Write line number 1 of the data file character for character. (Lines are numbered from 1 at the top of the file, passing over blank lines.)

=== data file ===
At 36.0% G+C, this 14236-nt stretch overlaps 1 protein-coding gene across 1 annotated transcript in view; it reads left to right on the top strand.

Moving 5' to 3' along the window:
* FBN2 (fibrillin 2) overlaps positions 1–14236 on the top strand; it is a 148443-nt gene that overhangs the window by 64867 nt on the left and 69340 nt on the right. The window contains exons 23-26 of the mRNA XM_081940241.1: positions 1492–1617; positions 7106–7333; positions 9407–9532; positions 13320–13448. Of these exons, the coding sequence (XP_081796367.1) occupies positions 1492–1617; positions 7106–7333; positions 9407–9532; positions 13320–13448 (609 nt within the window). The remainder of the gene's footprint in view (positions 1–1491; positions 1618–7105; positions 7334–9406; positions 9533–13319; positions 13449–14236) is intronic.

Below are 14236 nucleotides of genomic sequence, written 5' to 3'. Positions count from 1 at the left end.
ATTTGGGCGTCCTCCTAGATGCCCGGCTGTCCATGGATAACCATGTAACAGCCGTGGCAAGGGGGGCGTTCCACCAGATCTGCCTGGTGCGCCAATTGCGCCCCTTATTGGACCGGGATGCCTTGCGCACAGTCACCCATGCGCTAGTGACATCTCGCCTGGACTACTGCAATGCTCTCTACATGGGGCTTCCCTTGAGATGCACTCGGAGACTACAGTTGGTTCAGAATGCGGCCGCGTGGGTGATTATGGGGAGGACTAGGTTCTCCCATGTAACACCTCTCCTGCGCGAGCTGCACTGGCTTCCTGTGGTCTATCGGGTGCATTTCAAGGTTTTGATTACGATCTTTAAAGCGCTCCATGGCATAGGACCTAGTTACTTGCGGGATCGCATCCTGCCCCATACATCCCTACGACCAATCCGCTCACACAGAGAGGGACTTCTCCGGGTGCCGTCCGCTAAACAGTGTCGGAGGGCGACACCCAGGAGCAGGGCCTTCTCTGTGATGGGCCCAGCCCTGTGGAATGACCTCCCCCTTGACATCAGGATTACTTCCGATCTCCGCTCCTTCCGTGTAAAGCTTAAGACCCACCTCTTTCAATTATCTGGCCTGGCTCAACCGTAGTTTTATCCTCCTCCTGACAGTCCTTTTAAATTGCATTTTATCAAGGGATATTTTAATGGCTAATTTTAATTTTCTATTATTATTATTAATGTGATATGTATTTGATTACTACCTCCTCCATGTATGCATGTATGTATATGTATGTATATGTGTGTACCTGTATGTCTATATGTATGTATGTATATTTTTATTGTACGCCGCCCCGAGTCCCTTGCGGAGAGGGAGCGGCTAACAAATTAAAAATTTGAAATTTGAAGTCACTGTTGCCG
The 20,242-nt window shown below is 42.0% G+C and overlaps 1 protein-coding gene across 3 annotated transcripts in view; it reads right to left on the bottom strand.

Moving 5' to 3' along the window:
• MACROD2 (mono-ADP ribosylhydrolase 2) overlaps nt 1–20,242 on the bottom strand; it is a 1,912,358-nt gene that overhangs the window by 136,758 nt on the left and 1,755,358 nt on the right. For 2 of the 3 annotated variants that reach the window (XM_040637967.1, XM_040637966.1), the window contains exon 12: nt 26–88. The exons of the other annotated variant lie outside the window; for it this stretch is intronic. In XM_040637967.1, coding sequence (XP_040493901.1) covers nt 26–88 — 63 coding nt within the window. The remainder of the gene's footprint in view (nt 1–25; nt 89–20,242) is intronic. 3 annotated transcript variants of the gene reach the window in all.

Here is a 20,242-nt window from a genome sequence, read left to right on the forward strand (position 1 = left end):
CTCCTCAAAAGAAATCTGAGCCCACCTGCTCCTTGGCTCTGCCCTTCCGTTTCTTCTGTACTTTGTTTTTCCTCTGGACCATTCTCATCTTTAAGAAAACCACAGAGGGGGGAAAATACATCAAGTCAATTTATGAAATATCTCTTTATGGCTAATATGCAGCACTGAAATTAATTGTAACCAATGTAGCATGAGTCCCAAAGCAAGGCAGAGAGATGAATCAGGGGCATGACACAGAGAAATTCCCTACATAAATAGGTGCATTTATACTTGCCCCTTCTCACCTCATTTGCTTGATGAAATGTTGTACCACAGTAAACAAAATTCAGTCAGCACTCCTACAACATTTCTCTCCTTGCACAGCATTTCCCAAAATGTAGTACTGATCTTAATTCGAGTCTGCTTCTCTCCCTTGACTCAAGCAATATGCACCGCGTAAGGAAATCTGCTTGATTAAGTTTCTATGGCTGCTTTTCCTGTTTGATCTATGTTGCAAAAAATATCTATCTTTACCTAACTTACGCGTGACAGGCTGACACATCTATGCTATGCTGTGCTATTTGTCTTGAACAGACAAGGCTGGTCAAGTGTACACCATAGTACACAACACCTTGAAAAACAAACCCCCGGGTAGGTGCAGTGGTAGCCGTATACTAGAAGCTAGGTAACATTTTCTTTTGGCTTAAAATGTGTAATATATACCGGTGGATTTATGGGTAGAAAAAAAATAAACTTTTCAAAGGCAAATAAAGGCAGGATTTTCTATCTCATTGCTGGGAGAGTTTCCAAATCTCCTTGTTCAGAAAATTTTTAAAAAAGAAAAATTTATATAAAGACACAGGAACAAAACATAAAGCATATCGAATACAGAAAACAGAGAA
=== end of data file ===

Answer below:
At 36.0% G+C, this 14236-nt stretch overlaps 1 protein-coding gene across 1 annotated transcript in view; it reads left to right on the top strand.